The Securities Exchange Act of 1934 established the SEC, the agency that performs the bulk of the regulatory functions and investigates potential violations of federal securities law in a civil context.  It establishes the thresholds at which an issuer is required to register a class of securities with the SEC.

The Glass-Steagall Act

This law was passed in 1933.  It separated investment banking from retail banking.  It was repealed in 1999.

The Trust Indenture Act of 1939 (TIA)

The TIA was instituted in order to protect bond investors.  The law prohibits the sale of any debt securities in a public offering unless they are issued pursuant to a formal written agreement that discloses the details of the bond issue, called an indenture.

Investment Company Act of 1940

This law regulates the organization of companies that engage primarily in investing and trading in securities.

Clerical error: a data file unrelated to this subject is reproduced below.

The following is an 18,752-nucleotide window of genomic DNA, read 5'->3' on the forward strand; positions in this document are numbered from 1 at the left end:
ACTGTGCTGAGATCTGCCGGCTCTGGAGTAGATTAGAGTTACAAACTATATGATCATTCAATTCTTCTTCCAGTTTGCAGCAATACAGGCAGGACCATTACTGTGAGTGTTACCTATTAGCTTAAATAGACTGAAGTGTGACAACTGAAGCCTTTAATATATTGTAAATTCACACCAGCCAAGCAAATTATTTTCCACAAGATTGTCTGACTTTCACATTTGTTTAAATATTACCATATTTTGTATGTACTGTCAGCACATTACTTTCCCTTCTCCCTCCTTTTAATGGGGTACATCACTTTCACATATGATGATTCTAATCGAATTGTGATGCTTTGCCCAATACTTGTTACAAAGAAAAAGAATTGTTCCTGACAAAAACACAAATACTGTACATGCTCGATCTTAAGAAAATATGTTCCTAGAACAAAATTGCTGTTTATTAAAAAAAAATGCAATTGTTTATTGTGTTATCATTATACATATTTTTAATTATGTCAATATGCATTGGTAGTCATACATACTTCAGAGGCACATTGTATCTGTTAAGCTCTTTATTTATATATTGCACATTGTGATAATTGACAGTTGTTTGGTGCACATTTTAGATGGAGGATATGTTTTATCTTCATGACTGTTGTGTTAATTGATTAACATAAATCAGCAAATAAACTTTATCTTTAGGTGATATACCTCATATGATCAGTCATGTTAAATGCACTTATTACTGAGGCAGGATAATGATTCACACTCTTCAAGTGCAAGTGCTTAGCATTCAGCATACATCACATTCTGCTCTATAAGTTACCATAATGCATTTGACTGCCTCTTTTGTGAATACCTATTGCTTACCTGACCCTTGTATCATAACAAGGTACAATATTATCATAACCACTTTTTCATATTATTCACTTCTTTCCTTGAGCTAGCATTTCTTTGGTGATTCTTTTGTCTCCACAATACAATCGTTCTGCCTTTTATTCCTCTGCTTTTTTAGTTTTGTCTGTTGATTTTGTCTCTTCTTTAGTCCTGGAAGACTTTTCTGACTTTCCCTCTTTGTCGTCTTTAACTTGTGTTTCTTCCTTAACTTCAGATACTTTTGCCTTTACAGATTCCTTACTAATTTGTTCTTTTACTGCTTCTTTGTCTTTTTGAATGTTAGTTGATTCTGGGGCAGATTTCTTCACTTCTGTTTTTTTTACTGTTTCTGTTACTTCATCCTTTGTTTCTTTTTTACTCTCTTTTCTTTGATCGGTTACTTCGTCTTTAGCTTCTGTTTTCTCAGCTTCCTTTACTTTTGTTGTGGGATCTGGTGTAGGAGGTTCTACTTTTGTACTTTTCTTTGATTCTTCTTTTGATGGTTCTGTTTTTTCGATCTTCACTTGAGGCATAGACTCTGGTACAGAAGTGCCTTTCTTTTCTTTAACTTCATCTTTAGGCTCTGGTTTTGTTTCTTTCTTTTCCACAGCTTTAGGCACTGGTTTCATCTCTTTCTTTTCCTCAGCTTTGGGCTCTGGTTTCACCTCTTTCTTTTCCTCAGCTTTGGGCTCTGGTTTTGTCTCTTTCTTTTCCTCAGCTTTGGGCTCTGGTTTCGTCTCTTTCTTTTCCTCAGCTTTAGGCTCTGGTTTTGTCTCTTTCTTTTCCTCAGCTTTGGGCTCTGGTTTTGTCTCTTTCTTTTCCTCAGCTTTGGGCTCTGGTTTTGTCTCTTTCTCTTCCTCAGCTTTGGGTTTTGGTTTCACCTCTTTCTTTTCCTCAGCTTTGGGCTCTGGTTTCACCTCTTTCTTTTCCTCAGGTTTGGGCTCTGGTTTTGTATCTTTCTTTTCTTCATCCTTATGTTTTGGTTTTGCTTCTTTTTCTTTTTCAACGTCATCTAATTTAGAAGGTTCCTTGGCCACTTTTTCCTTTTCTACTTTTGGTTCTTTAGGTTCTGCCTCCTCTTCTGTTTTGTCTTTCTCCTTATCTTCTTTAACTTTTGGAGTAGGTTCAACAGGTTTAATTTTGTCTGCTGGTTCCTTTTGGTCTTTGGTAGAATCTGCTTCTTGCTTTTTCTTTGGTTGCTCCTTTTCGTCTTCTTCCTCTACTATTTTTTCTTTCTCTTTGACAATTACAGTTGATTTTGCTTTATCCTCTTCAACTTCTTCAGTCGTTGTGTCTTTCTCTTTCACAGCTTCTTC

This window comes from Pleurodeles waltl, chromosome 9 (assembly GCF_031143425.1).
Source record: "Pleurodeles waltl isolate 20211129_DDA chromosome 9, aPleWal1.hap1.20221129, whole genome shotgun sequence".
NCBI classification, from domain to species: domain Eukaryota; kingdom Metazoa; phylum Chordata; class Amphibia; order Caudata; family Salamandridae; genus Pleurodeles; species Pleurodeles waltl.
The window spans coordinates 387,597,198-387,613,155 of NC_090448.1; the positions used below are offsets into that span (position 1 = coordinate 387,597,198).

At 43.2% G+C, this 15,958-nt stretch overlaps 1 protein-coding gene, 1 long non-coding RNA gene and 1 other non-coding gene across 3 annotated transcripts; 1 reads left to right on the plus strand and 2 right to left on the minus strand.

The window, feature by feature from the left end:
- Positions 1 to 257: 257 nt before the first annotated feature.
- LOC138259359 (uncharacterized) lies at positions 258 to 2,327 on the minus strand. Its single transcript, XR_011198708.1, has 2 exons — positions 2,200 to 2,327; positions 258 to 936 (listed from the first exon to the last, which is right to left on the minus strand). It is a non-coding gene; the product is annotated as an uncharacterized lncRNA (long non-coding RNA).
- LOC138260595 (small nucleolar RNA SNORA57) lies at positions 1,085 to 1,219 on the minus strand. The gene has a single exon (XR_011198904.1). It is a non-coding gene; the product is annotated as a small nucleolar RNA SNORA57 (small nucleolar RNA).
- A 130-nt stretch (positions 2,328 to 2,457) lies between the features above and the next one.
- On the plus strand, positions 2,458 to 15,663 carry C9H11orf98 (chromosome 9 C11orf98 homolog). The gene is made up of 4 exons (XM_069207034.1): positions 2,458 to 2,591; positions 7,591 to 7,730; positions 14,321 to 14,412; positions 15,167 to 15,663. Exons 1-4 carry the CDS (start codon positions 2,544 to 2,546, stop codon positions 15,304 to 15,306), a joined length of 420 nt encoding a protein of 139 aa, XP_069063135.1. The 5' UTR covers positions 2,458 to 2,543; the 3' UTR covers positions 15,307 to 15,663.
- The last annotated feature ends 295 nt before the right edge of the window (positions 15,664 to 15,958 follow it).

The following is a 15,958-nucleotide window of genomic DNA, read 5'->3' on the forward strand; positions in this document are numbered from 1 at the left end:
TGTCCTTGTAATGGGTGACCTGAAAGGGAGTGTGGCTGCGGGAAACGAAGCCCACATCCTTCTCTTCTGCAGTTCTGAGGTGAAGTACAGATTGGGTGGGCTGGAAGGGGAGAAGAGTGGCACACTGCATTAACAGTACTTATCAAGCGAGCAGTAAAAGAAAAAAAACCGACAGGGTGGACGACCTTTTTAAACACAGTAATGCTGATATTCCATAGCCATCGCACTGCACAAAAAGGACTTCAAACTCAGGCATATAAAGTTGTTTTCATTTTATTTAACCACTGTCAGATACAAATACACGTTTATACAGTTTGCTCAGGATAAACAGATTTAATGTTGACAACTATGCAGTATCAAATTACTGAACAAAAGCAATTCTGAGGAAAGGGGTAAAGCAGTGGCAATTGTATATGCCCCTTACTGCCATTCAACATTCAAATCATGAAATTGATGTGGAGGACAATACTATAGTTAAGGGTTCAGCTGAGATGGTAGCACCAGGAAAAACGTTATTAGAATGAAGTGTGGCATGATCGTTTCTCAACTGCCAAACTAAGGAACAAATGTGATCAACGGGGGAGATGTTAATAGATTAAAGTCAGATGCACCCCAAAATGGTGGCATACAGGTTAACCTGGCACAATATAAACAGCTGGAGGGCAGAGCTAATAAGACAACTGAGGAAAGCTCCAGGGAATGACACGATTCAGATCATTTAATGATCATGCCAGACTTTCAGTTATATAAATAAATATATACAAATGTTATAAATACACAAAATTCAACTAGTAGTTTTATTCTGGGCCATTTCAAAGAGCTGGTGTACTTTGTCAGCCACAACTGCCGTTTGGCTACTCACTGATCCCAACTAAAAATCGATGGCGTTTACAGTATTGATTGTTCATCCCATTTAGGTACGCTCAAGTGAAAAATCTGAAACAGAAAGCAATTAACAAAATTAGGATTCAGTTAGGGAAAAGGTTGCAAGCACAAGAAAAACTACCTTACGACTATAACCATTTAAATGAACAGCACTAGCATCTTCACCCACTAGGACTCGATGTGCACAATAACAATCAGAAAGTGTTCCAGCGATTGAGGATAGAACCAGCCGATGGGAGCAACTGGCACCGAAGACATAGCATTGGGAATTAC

Sarbanes-Oxley Act of 2002

The law sought to root out corporate fraud.  It created the Public Company Accounting Oversight Board to oversee the accounting industry and created several reforms which encourage corporate responsibility.

The Dodd-Frank Wall Street Reform and Consumer Protection Act

This law was enacted following the Great Recession, and is aimed at enhancing consumer protection, regulation of financial products, increasing corporate governance, disclosure, and transparency. The law places strict regulations on lenders and banks in an effort to protect consumers and prevent another recession.

Because of the nature of securities and investment fraud allegations and all of their various forms, there are a number of ways the allegations may be prosecuted under federal law, including:

  • Conspiracy
  • Obstruction of Justice (and destruction of documents under the Sarbanes-Oxley Act of 2002)
  • Mail fraud
  • Wire fraud
  • False Statements

Contact a DC Federal Securities Fraud Attorney

The federal government devotes significant personnel and resources to investigate and prosecute these allegations. If you are caught in the crosshairs of a federal investigation, seek out thorough, aggressive defense representation as quickly as possible.

Call today to find a DC federal securities fraud lawyer equipped to handle your case.